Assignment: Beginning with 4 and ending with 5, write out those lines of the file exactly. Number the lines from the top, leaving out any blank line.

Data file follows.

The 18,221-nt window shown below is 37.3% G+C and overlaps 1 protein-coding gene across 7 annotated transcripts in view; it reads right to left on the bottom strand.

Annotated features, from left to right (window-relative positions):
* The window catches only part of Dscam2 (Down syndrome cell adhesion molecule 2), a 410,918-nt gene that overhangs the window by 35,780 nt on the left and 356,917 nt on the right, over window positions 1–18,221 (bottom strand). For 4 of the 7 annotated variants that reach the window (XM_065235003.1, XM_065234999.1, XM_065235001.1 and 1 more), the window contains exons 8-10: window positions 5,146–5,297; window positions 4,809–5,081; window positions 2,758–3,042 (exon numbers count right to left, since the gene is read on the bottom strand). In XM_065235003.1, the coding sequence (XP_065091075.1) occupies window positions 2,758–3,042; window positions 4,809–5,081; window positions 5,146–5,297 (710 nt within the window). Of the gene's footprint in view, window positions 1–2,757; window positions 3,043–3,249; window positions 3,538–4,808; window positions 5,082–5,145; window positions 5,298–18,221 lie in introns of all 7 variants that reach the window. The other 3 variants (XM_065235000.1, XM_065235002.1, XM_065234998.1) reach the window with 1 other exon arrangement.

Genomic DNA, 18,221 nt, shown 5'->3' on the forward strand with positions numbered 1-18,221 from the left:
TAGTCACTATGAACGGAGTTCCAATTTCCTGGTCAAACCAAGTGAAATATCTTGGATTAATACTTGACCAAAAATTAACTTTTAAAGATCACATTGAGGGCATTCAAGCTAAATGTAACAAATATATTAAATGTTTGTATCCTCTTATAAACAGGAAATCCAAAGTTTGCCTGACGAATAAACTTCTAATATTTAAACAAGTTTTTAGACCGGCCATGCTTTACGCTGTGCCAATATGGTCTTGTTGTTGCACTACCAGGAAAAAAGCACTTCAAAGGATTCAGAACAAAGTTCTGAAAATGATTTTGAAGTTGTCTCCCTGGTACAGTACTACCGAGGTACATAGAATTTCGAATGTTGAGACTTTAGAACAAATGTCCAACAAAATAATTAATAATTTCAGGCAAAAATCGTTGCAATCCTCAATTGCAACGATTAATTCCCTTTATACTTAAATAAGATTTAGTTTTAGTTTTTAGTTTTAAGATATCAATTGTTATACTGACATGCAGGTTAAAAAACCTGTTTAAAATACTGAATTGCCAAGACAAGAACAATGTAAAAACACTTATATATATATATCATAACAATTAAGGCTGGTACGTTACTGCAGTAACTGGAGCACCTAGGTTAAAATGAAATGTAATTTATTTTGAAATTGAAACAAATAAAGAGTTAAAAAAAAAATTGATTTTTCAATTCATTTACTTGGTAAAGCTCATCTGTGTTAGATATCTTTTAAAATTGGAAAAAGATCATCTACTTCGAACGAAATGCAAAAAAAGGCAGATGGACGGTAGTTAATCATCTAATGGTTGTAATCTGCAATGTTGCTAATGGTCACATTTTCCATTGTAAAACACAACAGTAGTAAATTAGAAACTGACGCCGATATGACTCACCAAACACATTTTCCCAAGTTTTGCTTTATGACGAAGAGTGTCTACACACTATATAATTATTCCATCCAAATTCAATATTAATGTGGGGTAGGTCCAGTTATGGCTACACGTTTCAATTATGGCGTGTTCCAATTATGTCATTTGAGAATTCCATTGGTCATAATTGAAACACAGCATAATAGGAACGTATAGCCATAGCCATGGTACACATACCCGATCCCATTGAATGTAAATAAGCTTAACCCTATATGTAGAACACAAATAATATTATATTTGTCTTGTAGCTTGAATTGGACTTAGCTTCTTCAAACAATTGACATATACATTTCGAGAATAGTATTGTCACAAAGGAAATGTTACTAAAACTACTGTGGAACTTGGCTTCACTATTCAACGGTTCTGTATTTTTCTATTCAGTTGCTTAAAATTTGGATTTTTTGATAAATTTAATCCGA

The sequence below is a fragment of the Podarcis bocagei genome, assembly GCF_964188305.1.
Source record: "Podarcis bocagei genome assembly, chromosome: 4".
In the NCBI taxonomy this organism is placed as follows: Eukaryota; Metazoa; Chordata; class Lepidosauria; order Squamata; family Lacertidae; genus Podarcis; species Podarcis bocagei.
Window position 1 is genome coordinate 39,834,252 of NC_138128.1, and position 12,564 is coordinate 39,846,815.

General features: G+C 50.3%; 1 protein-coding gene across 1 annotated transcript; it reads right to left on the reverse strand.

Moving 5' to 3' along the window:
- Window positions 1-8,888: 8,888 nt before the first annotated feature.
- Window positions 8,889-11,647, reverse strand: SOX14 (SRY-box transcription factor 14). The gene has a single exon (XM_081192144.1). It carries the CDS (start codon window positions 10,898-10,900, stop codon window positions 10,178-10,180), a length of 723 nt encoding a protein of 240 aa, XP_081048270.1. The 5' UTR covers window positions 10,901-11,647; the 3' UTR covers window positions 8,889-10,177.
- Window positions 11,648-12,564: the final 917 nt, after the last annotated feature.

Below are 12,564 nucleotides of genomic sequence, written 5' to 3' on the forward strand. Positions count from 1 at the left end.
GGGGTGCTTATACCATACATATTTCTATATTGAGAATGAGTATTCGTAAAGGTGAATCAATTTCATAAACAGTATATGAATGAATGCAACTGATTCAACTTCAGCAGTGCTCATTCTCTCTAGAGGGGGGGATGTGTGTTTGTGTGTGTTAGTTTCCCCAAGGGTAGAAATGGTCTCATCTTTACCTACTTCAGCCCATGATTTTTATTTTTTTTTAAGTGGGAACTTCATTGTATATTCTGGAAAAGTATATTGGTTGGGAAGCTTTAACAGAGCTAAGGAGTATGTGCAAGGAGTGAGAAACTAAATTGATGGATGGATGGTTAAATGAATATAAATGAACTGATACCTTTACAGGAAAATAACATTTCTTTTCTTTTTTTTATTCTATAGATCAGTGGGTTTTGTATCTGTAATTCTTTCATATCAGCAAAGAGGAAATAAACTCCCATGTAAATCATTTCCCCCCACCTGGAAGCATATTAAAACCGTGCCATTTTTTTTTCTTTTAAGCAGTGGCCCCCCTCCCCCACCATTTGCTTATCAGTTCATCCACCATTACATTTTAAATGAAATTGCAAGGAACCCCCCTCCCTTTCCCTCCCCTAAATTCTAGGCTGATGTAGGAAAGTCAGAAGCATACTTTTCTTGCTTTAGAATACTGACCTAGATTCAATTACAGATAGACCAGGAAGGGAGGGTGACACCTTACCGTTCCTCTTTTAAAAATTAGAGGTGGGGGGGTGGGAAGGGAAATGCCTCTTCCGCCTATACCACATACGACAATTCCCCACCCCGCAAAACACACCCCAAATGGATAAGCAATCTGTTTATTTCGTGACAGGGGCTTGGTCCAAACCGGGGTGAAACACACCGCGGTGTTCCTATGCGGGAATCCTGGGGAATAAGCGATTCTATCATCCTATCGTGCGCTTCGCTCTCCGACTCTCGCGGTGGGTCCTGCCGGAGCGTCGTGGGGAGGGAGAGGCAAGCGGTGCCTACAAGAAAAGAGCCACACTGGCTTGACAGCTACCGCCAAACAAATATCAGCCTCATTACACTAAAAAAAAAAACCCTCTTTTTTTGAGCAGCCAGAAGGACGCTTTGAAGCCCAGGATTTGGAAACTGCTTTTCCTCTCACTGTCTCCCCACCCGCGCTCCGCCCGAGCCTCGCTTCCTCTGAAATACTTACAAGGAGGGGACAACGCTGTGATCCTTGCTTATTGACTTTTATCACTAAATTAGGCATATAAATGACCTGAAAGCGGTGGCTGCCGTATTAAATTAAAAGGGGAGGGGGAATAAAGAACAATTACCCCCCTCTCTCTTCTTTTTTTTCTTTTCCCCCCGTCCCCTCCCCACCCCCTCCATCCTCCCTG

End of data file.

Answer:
Genomic DNA, 18,221 nt, shown 5'->3' on the forward strand with positions numbered 1-18,221 from the left:
TAGTCACTATGAACGGAGTTCCAATTTCCTGGTCAAACCAAGTGAAATATCTTGGATTAATACTTGACCAAAAATTAACTTTTAAAGATCACATTGAGGGCATTCAAGCTAAATGTAACAAATATATTAAATGTTTGTATCCTCTTATAAACAGGAAATCCAAAGTTTGCCTGACGAATAAACTTCTAATATTTAAACAAGTTTTTAGACCGGCCATGCTTTACGCTGTGCCAATATGGTCTTGTTGTTGCACTACCAGGAAAAAAGCACTTCAAAGGATTCAGAACAAAGTTCTGAAAATGATTTTGAAGTTGTCTCCCTGGTACAGTACTACCGAGGTACATAGAATTTCGAATGTTGAGACTTTAGAACAAATGTCCAACAAAATAATTAATAATTTCAGGCAAAAATCGTTGCAATCCTCAATTGCAACGATTAATTCCCTTTATACTTAAATAAGATTTAGTTTTAGTTTTTAGTTTTAAGATATCAATTGTTATACTGACATGCAGGTTAAAAAACCTGTTTAAAATACTGAATTGCCAAGACAAGAACAATGTAAAAACACTTATATATATATATCATAACAATTAAGGCTGGTACGTTACTGCAGTAACTGGAGCACCTAGGTTAAAATGAAATGTAATTTATTTTGAAATTGAAACAAATAAAGAGTTAAAAAAAAAATTGATTTTTCAATTCATTTACTTGGTAAAGCTCATCTGTGTTAGATATCTTTTAAAATTGGAAAAAGATCATCTACTTCGAACGAAATGCAAAAAAAGGCAGATGGACGGTAGTTAATCATCTAATGGTTGTAATCTGCAATGTTGCTAATGGTCACATTTTCCATTGTAAAACACAACAGTAGTAAATTAGAAACTGACGCCGATATGACTCACCAAACACATTTTCCCAAGTTTTGCTTTATGACGAAGAGTGTCTACACACTATATAATTATTCCATCCAAATTCAATATTAATGTGGGGTAGGTCCAGTTATGGCTACACGTTTCAATTATGGCGTGTTCCAATTATGTCATTTGAGAATTCCATTGGTCATAATTGAAACACAGCATAATAGGAACGTATAGCCATAGCCATGGTACACATACCCGATCCCATTGAATGTAAATAAGCTTAACCCTATATGTAGAACACAAATAATATTATATTTGTCTTGTAGCTTGAATTGGACTTAGCTTCTTCAAACAATTGACATATACATTTCGAGAATAGTATTGTCACAAAGGAAATGTTACTAAAACTACTGTGGAACTTGGCTTCACTATTCAACGGTTCTGTATTTTTCTATTCAGTTGCTTAAAATTTGGATTTTTTGATAAATTTAATCCGA